Bad Business Credit Attitudes can Cost you

Many business owners are under the impression that, because they run small operations, they needn't be particularly concerned about their credit profile, whether personal or professional. Nothing could be further from the truth. Such misguided thinking can, in fact, cost you a considerable amount of money, not to mention your company's name and reputation. Here are a few notions that should have absolutely no place in your business philosophies:

As a small operation I only deal with customers and other small businesses, not with big banks or suppliers. My customers don't care about my credit, so it's irrelevant.

That's incorrect. Just because you deal face-to-face only with other small businesses doesn't mean that there isn't a big lender in the picture somewhere. The credit that your small supplier grants you – or the loan you received from your small local lender – could be backed up by and run through the credit microscope of a large lending institution. And if you don't care about your business or personal credit profile, chances are that they won't care very much for it, either.

I don't worry about checking for changes in my business credit file because changes in it are rare.

This attitude, too, is a recipe for future trouble. The fact is that every business decision or transaction you make could have an impact on what your suppliers, customers, and business partners see about your operation. Not only are major transactions (making mortgage or lease payments and paying vendors, for example) reported to the credit bureaus, smaller and seemingly less important items may also be recorded, such as advertising, underwriting insurance, equipment leases, and the like. Such changes may occur regularly, and they have the ability to affect your business's cash flow and reputation.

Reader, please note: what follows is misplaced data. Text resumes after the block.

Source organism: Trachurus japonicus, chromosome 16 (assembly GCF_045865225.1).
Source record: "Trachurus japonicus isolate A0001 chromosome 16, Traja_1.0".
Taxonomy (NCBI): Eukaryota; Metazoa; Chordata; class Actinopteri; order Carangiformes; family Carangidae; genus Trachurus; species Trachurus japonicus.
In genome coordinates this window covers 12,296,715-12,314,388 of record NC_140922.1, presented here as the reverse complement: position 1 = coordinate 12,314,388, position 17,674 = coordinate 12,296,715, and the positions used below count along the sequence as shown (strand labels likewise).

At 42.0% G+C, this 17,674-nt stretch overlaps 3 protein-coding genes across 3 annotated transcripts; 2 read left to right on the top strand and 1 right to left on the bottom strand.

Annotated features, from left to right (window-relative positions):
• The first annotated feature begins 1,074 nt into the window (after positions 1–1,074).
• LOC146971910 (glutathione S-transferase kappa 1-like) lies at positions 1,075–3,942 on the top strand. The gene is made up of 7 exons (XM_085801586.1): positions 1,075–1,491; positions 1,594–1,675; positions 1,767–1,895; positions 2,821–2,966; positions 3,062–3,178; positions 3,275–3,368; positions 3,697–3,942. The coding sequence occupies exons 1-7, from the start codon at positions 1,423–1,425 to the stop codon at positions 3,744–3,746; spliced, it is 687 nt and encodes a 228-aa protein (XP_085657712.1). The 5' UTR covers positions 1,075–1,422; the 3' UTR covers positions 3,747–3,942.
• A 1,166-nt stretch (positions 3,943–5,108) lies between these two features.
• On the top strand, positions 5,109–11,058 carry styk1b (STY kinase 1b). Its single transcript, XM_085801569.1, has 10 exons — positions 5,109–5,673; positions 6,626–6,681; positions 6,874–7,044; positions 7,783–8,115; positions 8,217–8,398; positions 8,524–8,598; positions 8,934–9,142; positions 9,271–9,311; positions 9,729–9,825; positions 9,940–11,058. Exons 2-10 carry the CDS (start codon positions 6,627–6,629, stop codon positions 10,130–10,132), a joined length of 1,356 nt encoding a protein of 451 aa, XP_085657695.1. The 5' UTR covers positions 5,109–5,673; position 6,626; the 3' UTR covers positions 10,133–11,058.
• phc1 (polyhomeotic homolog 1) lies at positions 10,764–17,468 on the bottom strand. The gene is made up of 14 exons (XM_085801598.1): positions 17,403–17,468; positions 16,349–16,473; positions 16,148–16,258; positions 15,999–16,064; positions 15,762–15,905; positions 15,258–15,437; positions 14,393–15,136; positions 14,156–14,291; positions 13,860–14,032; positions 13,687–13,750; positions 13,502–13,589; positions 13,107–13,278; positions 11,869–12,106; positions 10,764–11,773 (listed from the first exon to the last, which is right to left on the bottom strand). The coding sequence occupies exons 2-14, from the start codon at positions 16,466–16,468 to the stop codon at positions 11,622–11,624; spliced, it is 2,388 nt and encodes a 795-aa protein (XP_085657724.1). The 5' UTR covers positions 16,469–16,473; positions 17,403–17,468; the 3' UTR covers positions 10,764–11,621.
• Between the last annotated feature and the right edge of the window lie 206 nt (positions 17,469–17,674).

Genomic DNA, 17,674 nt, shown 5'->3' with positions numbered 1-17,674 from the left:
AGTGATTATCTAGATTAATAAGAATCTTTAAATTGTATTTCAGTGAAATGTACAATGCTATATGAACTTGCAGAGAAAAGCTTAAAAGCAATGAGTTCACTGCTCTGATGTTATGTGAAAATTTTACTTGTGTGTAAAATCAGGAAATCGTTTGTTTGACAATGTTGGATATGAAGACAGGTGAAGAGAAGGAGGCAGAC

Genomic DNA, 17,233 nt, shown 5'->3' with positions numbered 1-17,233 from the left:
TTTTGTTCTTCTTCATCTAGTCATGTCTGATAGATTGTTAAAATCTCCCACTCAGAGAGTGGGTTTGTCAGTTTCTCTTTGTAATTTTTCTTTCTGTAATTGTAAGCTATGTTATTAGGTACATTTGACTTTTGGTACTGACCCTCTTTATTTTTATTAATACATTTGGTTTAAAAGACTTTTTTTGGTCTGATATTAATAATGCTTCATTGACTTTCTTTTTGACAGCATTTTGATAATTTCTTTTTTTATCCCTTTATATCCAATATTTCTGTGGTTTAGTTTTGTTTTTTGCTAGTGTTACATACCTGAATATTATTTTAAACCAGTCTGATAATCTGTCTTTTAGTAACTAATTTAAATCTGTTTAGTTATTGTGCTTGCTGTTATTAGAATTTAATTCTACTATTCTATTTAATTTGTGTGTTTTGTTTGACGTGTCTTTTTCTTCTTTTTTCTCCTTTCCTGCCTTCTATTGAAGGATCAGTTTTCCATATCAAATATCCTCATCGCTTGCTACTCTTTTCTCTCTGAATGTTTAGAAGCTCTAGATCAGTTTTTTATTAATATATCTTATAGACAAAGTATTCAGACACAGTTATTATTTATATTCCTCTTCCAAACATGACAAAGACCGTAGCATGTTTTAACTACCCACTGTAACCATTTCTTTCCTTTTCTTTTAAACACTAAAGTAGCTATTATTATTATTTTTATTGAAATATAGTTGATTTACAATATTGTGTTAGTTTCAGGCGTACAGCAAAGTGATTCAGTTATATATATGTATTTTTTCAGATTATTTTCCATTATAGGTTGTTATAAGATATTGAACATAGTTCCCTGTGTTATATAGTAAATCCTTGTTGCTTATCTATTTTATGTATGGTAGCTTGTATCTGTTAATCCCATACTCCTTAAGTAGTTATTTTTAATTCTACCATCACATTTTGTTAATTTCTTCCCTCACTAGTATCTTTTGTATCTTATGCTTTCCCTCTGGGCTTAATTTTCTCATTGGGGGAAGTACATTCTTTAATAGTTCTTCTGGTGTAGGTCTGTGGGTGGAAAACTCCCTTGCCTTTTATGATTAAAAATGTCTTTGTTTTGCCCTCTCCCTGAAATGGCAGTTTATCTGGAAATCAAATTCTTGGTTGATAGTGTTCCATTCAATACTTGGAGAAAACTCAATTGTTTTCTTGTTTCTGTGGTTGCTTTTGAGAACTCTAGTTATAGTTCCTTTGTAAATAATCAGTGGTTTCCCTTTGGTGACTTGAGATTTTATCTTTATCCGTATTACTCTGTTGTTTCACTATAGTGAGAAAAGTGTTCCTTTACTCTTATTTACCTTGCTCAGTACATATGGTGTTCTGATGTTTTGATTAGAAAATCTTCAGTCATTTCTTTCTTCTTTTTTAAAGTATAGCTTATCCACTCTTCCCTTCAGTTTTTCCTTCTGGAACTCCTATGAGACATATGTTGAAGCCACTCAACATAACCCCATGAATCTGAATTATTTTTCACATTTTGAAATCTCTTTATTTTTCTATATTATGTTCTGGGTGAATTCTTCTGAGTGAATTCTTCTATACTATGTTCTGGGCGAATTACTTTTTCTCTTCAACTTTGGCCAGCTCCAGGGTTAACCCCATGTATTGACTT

My business is very small (or new); there's no need to monitor my credit file.

On the contrary; these are reasons that you should monitor your profile. As your organization grows and begins to establish relationships with suppliers, service providers, insurance companies, and banks, you'll want them to see you in the most favorable light (and terms) as possible. Many, if not all, of these entities will supply the credit bureaus will ongoing information about your business and how it's conducted. For instance, suppliers, service providers, and landlords will report their experiences about how you've paid your loans, invoices, and leases. Business directories may supply information based on advertising that you've done. And demographic information will be given by telephone and communications companies. With such data being passed along about your company, it's prudent to ensure that you develop and maintain a strong credit history and that you regularly monitor your files for accuracy. These actions will only help to facilitate the growth and success of your business.

Because of the small size of my company, my business credit file has no bearing on its cash flow.

Wrong, again. Many prospective business partners examine your credit file before entering into any dealings with you – whether or not they'll actually be extending credit to you. The terms, limits, and rates that you receive from suppliers, service providers, banks, and insurance companies will all impact upon your company's bottom line. Therefore, keep a watchful eye on your profile; favorable rates and terms will have the effect of boosting your cash flow.

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